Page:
Then the canter tour, we made no mistakes. It was a little bit too low on the forehand and a little bit stiff for sure, but we did good pirouettes and good changes. The sequence changes between the pirouettes felt very good and straight. The transition into canter was really nice. There were moments when I started to feel like it he was beginning to feel more comfortable in there and not like he needed to hide.
ROGER: And then there was the transition from canter to trot and then down the long side in extended trot near the end of the test…
LYNDAL: It was hard. I’ve never been in that situation and I don’t think you’re prepared for this sort of thing or plan for it. I came into trot and was like, ‘oh, thank goodness, we’ve made it through’. And I started to feel him breathe a little bit at that point, so I pushed him a little bit more in the extended trot, just to see if he’d feel a bit more confident and start to show himself.
And then the bell rang, and my first instinct was thinking, had I gone the wrong way? Had he nipped himself or trodden on himself? So I’m quickly looking to both sides. I was aware that the rhythm wasn’t ideal at times, but it wasn’t a consistent problem. I wasn’t sure what it appeared to look like versus what my feeling was. So I went up to the judge and she said, ‘I think you felt it, that there were rhythm issues at times?’ What can you say? Yes, there was. So I nodded and I left the arena, and I felt a very deflated little pony under me, it was a sad moment.
I actually would’ve understood (hearing the bell) more in the trot at the beginning, because that’s where I felt he showed some rhythm issues more, when he was tight. I felt that, so I would’ve understood it there. But I suppose the judge made a decision, and maybe she felt after the canter it was going to get better and maybe in her mind it wasn’t good enough. I have to accept that decision and that’s dressage; it is what it is.
At that point, the most important thing was to make sure that Ross was okay. I needed to be back in the stable and with the vets and physio just to check and make sure he was okay. Our team vet wasn’t concerned about the soundness of the horse because he watched him the entire warm-up; he and our Chef d’Equipe and all of us felt the same thing, that he just became introverted and lost power after giving his all the day before.
I would never want to put a horse in a situation that’s not ideal where he can’t perform and be healthy and happy. Thankfully he was fine, so that was a relief. The physio felt that he was a bit tighter in the neck, so we worked on that in the afternoon and then he had a day off and I stretched him the day after to make sure he was fine, and he was perfect. He was his total normal self: bright, alert, cheeky and really fresh on his feet. So I knew that it wasn’t a lameness thing or anything like that. It was more just a coping mechanism, and something that I now need to learn to address in the future.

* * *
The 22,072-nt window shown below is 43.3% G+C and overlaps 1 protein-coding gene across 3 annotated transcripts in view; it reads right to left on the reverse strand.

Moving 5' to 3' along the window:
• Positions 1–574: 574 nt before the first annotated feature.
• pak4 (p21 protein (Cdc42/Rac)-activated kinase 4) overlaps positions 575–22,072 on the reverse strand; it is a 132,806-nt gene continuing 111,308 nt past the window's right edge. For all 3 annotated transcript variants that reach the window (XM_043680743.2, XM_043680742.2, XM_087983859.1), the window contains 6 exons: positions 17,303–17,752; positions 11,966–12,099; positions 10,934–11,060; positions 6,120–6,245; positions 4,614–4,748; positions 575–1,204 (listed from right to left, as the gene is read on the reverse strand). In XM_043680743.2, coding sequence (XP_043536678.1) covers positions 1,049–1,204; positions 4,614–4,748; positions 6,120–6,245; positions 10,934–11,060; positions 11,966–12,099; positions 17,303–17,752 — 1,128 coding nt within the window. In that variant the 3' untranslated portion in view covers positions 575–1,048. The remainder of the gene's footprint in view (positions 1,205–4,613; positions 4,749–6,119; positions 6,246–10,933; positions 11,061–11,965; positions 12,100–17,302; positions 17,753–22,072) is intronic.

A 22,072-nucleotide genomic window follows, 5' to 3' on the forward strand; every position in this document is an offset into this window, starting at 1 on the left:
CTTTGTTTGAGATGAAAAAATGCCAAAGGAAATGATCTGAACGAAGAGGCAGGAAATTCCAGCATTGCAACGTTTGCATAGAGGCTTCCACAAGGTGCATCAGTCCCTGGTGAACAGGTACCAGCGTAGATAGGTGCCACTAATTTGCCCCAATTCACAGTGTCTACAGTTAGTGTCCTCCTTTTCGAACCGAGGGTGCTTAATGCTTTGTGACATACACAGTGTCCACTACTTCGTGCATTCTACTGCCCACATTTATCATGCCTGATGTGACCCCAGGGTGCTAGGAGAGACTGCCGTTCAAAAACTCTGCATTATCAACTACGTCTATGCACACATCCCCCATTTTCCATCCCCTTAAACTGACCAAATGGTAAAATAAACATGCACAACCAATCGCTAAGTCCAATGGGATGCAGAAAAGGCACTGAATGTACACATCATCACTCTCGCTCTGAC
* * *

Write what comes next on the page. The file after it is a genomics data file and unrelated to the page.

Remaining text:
ROGER: And how did you cope mentally with the situation?
LYNDAL: In a championship position, I’ve learned that you need to put your personal emotions aside quite quickly. Because first of all, it’s not about me. It’s about the horse. Second of all, once the horse is fine and everything’s okay, then my job is to be a supportive team member. In this case, it was for Simone, because she was going into the arena. I didn’t want my emotions or concern to affect her. And then after that, Patrik was going straight away to do his Special. My focus had to be to put my emotions to the side and be a supportive teammate and wife. That meant me being very there in ‘the here and the now’.
My focus then went to, what would I do differently? How will I prepare better in the future in these situations? I need to keep that in mind now for the future, if he does do a cracker of a Grand Prix, then the Special is a high possibility. When I’d ridden in Aachen he had a day off between the Grand Prix and the Special, and he was great. So I might prepare a little bit differently in the future… perhaps I need to give him another day off during the week if I need to prepare for the Special as well.
When I got back home, for sure I felt more the deflation of it all and the reality of it, but at the same time I look at him and he is happy and healthy and it’s just one moment in time when things didn’t go my way. But wow, we had a great Grand Prix and Australia is qualified for the Olympics. As long as he’s healthy and happy, then it’s just one moment in his career and it won’t be a defining one if I have my way!
ROGER: What’s next for Ross?
LYNDAL: At the moment he feels great, and I’m thinking about the World Cup season. I’m going to try and train him to better cope with the crowds. I won’t go straight away and throw him into one of the bigger World Cup shows. I’ll take him to something smaller and then just chip away at it, and make sure that every experience I’m giving him will be something that will help him develop his confidence.
Originally when people were clapping he would bolt, so at Herning I more expected that outcome, but instead he took it internally. So in one way I’m proud of him for coping better, but in another way, that gave me a whole other challenge that I wasn’t prepared for. He’s never reacted in such a way and it’s a massive learning curve… you can’t predict where and when you’ll get these learning curves.”